Ghost Trick: Phantom Detective

Preview: Ghost Trick: Phantom Detective

Not your average Ghost Story

Capcom recently appeared out of thin air to grant me a hands-on demo of Ghost Trick: Phantom Detective on PlayStation 4 (though I played on PlayStation 5) before today’s Capcom Showcase. And positively ghoulish that yet another generation of gamers gets to enjoy this uniquely-crafted puzzle game on another generation of hardware.

Ghost Trick: Phantom Detective is an interactive experience that Capcom has refused to give up the ghost on. It originally made its way to North America in January 2011 on the Nintendo DS. It came to us from the mind of Shu Takumi, who has been the godfather of the legal-themed puzzler with Professor Layton and Ace Attorney franchises.

However, Ghost Trick was always just a one-off for Takumi to explore something moving away from Ace Attorney, with a more fantastical story but one that retained the same humour and legal astuteness of the series, as mentioned earlier. And I’m glad to say that nearly 15 years later, Ghost Trick: Phantom Detective’s combination of those elements informs why this game has hung around to be ported on so many independent gaming systems.

The new port will be available on June 30 on Nintendo Switch, PlayStation 4, Windows and Xbox One. This version retains the original story, Ghost Tricks, and puzzles. However, it includes an unlockable art gallery, the ability to switch between the original music tracks and a rearranged soundtrack by Yasumasa Kitagawa, and some general polish in models, environments and UI that helps the DS’ at-the-time impressive 60FPS and dual-screed layout feel more lively and organized on modern technology.

Ghost Trick On The Shelf

The story of Ghost Trick: Phantom Detective is an entire article. There’s a reason Takumi’s narratives lend themselves so well to Saturday morning animes. There are twists and turns and general “Wait, what?!” Moments in every one of the game’s 18 chapters. The demo (available now) features the first two chapters to familiarize you with the titular Ghost Tricks and introduce you to the leading characters, Sissel and Lynne.


I would hate myself for spoiling the details of an incredible multi-murder mystery. You control the soul of the recently departed Sissel, who learns that he has one day to use the Ghost Tricks bestowed upon him to visit people’s last four minutes of life and attempt to change the outcome. In doing so, he begins to learn about his passing.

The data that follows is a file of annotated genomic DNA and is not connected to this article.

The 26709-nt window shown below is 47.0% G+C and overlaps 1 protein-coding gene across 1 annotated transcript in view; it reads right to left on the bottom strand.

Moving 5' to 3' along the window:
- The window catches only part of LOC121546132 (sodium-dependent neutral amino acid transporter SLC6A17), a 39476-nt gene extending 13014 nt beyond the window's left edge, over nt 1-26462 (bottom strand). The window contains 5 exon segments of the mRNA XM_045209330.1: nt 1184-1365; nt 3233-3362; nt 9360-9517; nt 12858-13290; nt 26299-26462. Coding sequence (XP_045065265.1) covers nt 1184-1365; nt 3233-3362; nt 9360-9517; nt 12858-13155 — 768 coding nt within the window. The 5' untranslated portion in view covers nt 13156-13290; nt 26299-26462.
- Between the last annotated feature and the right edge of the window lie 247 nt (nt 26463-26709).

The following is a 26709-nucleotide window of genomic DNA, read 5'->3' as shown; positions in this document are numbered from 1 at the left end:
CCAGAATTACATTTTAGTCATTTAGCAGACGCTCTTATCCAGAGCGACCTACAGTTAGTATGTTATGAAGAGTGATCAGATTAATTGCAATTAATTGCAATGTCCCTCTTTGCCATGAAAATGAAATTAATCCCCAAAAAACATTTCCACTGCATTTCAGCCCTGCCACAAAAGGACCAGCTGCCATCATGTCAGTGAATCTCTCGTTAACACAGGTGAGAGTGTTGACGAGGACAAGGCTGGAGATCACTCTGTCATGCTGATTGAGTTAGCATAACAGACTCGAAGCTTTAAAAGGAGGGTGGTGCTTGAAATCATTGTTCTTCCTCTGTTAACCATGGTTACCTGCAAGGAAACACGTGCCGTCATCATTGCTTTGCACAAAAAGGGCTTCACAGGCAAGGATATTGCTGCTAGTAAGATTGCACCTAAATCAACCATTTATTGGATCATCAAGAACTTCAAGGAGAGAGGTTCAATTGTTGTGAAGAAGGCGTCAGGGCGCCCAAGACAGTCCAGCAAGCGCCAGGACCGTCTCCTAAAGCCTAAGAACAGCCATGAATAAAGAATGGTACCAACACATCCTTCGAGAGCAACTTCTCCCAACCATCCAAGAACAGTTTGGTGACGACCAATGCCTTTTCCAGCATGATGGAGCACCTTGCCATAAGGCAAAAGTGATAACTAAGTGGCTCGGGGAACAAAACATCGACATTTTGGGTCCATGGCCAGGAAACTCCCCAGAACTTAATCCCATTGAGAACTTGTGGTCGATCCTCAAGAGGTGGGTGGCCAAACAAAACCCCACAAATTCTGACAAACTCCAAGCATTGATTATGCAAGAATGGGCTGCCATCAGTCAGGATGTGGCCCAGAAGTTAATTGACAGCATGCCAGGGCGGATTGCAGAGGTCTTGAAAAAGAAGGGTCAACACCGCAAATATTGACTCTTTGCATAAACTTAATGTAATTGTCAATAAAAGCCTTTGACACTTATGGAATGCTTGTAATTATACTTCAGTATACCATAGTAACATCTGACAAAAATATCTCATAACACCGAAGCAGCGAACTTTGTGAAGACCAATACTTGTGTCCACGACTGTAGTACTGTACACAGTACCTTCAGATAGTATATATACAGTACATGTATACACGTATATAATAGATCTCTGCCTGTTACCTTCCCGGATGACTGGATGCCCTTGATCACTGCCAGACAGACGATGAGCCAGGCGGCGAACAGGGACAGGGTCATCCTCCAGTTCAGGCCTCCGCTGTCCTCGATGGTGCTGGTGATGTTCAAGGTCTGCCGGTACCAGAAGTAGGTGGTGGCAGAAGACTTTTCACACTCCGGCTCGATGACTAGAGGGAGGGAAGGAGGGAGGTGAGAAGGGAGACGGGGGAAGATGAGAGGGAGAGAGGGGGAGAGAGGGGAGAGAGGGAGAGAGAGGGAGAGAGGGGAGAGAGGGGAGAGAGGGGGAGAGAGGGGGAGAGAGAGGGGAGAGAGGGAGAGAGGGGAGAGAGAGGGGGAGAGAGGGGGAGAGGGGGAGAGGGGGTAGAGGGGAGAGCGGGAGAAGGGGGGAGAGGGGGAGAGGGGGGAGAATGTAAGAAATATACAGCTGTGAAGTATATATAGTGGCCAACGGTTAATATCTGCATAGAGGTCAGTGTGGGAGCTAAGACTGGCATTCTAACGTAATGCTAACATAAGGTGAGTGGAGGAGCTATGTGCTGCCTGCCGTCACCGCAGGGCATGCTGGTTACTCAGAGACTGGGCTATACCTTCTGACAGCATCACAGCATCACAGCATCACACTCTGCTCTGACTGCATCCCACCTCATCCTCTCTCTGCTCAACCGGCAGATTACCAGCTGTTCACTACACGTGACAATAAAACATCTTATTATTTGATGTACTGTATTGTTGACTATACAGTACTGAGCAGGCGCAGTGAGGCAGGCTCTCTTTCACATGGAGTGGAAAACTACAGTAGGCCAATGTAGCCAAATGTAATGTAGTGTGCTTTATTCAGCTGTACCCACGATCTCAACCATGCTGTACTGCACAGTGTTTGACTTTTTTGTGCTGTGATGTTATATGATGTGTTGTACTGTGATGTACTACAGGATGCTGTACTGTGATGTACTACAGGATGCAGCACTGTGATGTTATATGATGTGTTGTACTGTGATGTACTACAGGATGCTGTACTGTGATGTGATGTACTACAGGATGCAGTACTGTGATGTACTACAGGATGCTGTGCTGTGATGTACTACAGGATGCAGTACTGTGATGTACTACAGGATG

This game’s story’s beauty is in its puzzles’ absolute banality. It’s hilarious and satisfying to think of a spirit moving to change the events of history through a bike shimmying down a crane’s wire. Or moving from a lower level to a higher one by having a fan blow a flag up its resident poll. Like in Professor Layton and Ace Attorney, environments are used expertly and comically to be puzzled. 

Shuffle, thy spirit

The Ghost Tricks allow Sissel to move through objects and manipulate them. Inputs are simply a flick of the joystick and, in the case of PS, pressing X to interact with objects and L1 to switch between the real world and the spirit world.

To make things a little bit tenser, the interface also includes a sand timer that counts down the four minutes you have to solve each puzzle.

For the most part, it all worked well back in 2011 and works now. I only have three suggestions that I want to raise.

First, this game was created to use the full real estate of the Nintendo DS’ two screens. Puzzles are laid out to use an upper and a lower screen, and as a result, more inputs are needed to fully move around puzzles now, which is a small inconvenience for able-bodied players. But as someone who has trouble with multiple inputs requiring speed, these new issues caused me a bit of fatigue.


Secondly, visuals can feel busy because things shift from two screens to one screen. But I also think that modern games are quite active in terms of UI, so it’s not an issue making the game unplayable — just slightly more jarring than when I played it originally.

Lastly, considering modern gaming sensibilities, puzzle games almost always come now with a single button input to restart a puzzle or undo a wrong move. Ghost Trick: Phantom Detective instead forces you to open the menu and restart. Like my previous concerns, it’s mild and in no way game-breaking. But Quality of Life updates is something I like to see as part of ports like this one.

My feelings are that in a world where ports are just as prevalent as new IPs or additions to franchises, Ghost Trick: Phantom Detective deserves to call itself a successful part of that world in terms of what I’ve seen so far. It’s a successful one-off that avoided being buried in gaming history next to its longer-running siblings. If it’s a game you’ve yet to experience, this is a must-play. However, if you’ve played before, I’d like to know if there’s enough of a Quality of Life upgrade here to necessitate another purchase.

[This impression article is based on an Early Access code offered by the publisher]